E-Commerce Economics Are Broken, Says Tech Startup Tradeswell. It Has A Plan To Help Fix Them.

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Paul Palmieri was looking at various direct-to-consumer startups as possible investments for his venture capital fund when he decided the e-commerce economics didn’t add up.

“I definitely saw a lot of opportunity to invest in direct to consumer brands, but every time we would get close, we would look at it and say, gosh, the numbers are somewhat broken,” he said.

While the sales potential is great, the fees brands pay to what Palmieri calls the ecosystem of e-commerce enablers—for advertising, for keywords, for warehousing, for fulfillment—are destroying margins.

So instead of investing in a DTC brand, Palmieri decided to invest in starting a company that would help brands large and small master the new math of e-commerce.

The company, Tradeswell, emerged from stealth mode last week after beta testing its platform since the beginning of this year.

The platform uses artificial intelligence to analyze a brand’s data and performance on e-commerce marketplaces and help them make better decisions to maximize their margins.

Palmieri likes to describe Tradeswell as a Bloomberg terminal for e-commerce.

“We’re the first algorithmic trading platform for e-commerce brands to trade their goods at the speed and velocity of today’s markets,” Palmieri said.

While it doesn’t doesn’t directly trade goods (at least not yet), Tradeswell can automate functions like keyword bidding for better search and marketing results, or advise brands which of the marketplaces they are operating on—i.e. Amazon
AMZN
, Walmart
WMT
, Target
TGT
—is giving them the best return, or which product sizes or assortments are the most profitable.

Brands who sign on with Tradeswell allow the platform to access their e-commerce data and the platform uses artificial intelligence to “reveal insights

Pachama: Carbon-credit startup puts a price on trees, market opportunity

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  • Backed by Amazon and a fund led by Bill Gates, Pachama runs a marketplace for forest carbon credits. 
  • Carbon credits are generated when a forest is conserved or restored. 
  • As more companies pledge to reduce or eliminate their emissions, the market for carbon credits is expected to surge.
  • Researchers challenge the idea that carbon credits effectively curb deforestation and reduce global emissions.
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In August, a forest fire, set by lightning and emboldened by climate change, whipped across the Santa Cruz Mountains in California, ultimately burning more than 85,000 acres.

Diego Saez Gil’s home was among those destroyed.

It was in that home that Saez Gil dreamed up the idea for his startup Pachama. Founded in 2018, the company hopes to fight climate change — which makes wildfires more common and severe — by protecting forests.

“It is meaningful that now my house is taken by the consequences of climate change, and that those forests will need restoring soon,” Saez Gil, the company’s cofounder, wrote on Medium the day after his home was destroyed. “You can’t make our mission more personal to me now.”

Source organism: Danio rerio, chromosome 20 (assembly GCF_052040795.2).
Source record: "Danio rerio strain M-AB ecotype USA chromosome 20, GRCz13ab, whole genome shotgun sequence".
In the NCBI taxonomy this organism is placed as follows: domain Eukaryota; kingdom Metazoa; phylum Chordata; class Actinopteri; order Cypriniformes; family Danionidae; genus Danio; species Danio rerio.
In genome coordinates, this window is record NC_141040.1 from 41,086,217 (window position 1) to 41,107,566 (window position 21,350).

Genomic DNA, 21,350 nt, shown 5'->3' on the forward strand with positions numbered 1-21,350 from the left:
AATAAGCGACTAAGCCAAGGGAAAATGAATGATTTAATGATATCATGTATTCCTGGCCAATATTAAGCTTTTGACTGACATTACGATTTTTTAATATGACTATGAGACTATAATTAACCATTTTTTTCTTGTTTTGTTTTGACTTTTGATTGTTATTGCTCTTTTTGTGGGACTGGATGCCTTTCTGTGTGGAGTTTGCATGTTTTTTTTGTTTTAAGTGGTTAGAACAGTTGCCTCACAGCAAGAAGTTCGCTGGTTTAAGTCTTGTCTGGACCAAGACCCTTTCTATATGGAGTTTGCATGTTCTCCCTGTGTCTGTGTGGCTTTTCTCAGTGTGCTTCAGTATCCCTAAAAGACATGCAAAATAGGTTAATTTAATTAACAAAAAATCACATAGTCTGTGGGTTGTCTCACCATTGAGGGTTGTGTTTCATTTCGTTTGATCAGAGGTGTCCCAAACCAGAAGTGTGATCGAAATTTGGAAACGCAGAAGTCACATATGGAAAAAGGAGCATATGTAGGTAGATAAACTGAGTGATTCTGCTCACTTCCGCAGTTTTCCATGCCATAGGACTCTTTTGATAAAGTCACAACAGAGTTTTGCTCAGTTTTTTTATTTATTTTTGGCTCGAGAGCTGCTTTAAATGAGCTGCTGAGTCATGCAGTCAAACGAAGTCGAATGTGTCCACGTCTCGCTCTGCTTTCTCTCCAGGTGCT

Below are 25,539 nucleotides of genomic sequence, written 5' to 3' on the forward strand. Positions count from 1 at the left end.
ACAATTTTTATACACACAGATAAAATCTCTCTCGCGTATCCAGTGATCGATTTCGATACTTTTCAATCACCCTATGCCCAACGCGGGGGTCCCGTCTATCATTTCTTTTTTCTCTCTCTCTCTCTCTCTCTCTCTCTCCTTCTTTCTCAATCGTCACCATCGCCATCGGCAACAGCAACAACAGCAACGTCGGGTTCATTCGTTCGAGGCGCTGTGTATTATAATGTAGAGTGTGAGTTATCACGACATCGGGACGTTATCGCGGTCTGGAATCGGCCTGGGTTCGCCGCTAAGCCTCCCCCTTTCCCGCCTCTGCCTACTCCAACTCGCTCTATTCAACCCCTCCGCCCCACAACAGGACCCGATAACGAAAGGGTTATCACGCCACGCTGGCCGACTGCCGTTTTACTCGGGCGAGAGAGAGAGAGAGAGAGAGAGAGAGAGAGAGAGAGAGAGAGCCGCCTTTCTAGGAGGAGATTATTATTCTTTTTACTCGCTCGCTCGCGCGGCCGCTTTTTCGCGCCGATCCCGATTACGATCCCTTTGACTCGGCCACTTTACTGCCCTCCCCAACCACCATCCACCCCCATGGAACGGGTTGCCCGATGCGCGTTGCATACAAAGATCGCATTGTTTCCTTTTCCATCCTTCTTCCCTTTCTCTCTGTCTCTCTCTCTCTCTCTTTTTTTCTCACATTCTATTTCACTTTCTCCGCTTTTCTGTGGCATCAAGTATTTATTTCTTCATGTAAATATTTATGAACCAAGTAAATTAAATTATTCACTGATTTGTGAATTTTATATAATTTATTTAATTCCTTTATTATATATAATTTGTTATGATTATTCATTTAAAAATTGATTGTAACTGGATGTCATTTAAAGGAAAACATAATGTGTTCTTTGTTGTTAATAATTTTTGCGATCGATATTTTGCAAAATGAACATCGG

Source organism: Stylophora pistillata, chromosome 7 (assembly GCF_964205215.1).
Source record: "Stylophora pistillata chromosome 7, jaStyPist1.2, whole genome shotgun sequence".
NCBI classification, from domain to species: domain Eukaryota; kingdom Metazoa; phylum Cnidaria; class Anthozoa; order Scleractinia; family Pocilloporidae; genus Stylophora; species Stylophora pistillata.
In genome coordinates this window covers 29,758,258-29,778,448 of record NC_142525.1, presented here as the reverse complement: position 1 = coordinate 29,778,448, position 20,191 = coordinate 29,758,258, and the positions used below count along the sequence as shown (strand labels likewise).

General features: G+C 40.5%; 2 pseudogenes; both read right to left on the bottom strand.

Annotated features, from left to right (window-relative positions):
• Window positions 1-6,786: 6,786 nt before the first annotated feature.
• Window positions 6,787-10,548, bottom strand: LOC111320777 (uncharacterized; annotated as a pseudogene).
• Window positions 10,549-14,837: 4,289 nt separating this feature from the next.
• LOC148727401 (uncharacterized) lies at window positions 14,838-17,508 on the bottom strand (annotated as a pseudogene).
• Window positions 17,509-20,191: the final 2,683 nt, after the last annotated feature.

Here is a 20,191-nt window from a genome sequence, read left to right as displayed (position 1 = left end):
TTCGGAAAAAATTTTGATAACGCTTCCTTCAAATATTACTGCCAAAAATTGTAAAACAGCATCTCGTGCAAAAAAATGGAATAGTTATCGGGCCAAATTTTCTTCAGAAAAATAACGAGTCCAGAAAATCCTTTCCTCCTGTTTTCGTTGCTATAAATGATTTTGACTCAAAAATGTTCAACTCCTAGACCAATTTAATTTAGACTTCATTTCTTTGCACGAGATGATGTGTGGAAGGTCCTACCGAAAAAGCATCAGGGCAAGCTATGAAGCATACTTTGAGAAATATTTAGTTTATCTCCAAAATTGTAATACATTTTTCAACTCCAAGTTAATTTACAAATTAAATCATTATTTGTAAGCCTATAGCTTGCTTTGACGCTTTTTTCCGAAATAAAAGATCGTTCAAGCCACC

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Saez Gil’s startup is a tech company, but it’s not your typical Silicon Valley startup.

Pachama sells carbon credits, which represent the carbon dioxide that trees remove from the air. Forests that are protected or restored can generate credits, and companies can buy them to offset their own emissions.

The idea is that, in doing so, businesses can help curb deforestation while reducing their overall climate footprints. 

Though Pachama is just a few years old, it has won backing from major investors including Bill Gates’ Breakthrough Energy Ventures, Amazon, and the tennis

Crypto startup raises $2.2 million in fundraise to simplify governance for token delegates

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Count this as another sign that the scrappy market for decentralized finance is growing up. 

Boardroom, a company developing a platform for DeFi governance, has completed a $2.2 million raise. The round was led by Standard Crypto, which was joined by a slew of digital asset investors including Slow Ventures, CoinFund, and Framework. The firm says it will use the fresh cash to build a suite of tools for DeFi power-users and protocols delegates to more seamlessly participate in governance decisions across projects.

Despite the breakneck growth of the DeFi market in recent months, governance has been fragmented and clunky. Stakeholders are forced to navigate disparate channels to access information about governance decisions and then vote, says Boardroom founder Kevin Nielson.

For instance, users who want to delegate their voting power to a third-party have to jump through a number of hoops to do so. In some cases token holders even have to self-delegate to vote on a given proposal (such as a change to interest rates offered on a DeFi lending platform).

In DeFi, users can offload their voting power to third-party delegates, but the process isn’t always straight forward and varies from protocol to protocol. In addition to simplifying delegation, Boardroom looks standardize the way in which protocol decisions are communicated to stakeholders. “We provide a standardization on top of the protocol,” said Nielson.